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An application written in C# (Forms) is slowing down after some time (especially after waking up from sleep mode but also after like 30 minutes).

The application has the following structure:

enter image description here

The main panel changes as Button 1 or Button 2 are pressed. If Button 2 is clicked then a submenu as well as a subpanel is shown in the actual panel:

enter image description here

Interestingly, the app only needs extremely long to switch between Panel 1 and Panel 2 (that is if Button 1 or Button 2 is pressed). Once Button 2 is pressed and the panel is loaded, the switching between the subpanels (if Button 2a, 2b and 2c is pressed) is fast.

As Davin Tryon suggested in his answer to this post >Long running application slows down< I have checked for CPU, Memory, Disk and Network.

enter image description here

But these values don't seem to high to me...

Edit 03/23/13 6:11 p.m.: DasKrümelmoster asked for the switching code between Button/Panel 1 and Button/Panel 2:

activePanel.Hide();
activePanel = getPanelFromSelectedMenuElement(selectedMenuElement); // would return "panel2";

The same is basically done when switching between the sub-panels.

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Could you provide some of the "switching code" in Button 2 ? –  DasKrümelmonster Mar 23 '13 at 16:57
    
See in the OP (edit 1) –  libjup Mar 23 '13 at 17:17
    
+1 Indeed there is. I have removed all the timers from my application and now it runs smoothly. How can I release all the unmanaged resources? I tried to dispose all my objects but that did not solve the problem... –  libjup Mar 23 '13 at 21:08
    
If you have VS Premium or Ultimate, you may try the Code analysis feature, especially the Microsoft.Reliability rules. If you can, share the timer code. To locate the error set the timers to shorter intervals and disable one at a time. –  DasKrümelmonster Mar 23 '13 at 22:08

4 Answers 4

You could look at using Red Gate Antz profiler )http://www.red-gate.com/products/dotnet-development/ants-performance-profiler/) to check for any issues with memory etc. You will have a 14 day evaluation period too.

Also, maybe look at using Windows Performance counters against the application : http://www.codeproject.com/Articles/8590/An-Introduction-To-Performance-Counters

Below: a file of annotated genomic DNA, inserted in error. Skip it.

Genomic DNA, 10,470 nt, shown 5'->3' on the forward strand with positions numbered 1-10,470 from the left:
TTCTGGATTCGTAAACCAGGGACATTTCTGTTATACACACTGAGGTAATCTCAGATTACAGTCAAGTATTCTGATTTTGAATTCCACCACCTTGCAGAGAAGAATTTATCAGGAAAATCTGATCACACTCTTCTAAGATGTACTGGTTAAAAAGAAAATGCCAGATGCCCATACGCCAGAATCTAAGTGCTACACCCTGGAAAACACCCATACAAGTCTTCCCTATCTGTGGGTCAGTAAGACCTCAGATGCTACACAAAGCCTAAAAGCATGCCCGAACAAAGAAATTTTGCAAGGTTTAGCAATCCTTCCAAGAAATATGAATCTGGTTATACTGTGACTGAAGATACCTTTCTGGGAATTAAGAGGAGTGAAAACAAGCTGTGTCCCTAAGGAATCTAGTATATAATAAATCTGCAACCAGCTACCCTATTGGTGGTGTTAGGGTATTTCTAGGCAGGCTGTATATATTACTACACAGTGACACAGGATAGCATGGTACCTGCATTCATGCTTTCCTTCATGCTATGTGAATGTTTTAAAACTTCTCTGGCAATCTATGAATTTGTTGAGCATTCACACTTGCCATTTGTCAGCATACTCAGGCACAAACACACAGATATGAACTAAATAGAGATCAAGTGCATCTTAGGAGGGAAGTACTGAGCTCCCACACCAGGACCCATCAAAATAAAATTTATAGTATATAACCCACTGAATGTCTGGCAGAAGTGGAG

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That can be unrelated to C#, winforms or your application. Windows may partially swap your application's memory to disk, because it was needed for other applications. When you access parts of the application after a long delay, swapped memory would be loaded back from disk, and that can take some time.

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How could I prevent that? Also, I think it has to do something with my application since no other apps are running (there is enough "free" CPU and memory). It simply gets slower after about 30 minutes... –  libjup Mar 23 '13 at 17:10

In case you create the controls on demand at runtime: The creation of controls is slow, while hiding/showing them is sufficiently quick. You may shift the waiting time to the start of the application as it is less noticeable and create everything at startup.

See this control to help designing pages without showing the pages at runtime: http://stackoverflow.com/a/6954785/1974021

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I create them once when the application is started. That is pretty fast. But after some time the application gets slower and slower but no new controls are created. –  libjup Mar 23 '13 at 17:08

Your question may not contain enough information for people to answer.

There some critical things:

  1. What's the approach that you append the controls on the main panel

  2. Did you dispose the child controls appended to the main panel? And how?

  3. According to the very less information of you code

    activePanel.Hide();
    activePanel = getPanelFromSelectedMenuElement(selectedMenuElement);
    

    Would the next time getPanelFromSelectedMenuElement return the same instance of previously hidden panel? If not, did you dispose the unreferenced panel?

  4. Whats the code level hierarchy of management of the controls?

You would need to provide this information to people that you can get a helpful answer. Or maybe you will just find the cause by reviewing the design.

If those are all no problem, and as you mentioned is would not be caused by CPU loading, memory usage, page swapping, disk accessing and network flowing; there is only one thing that you did not mention about: the graphic card performance.

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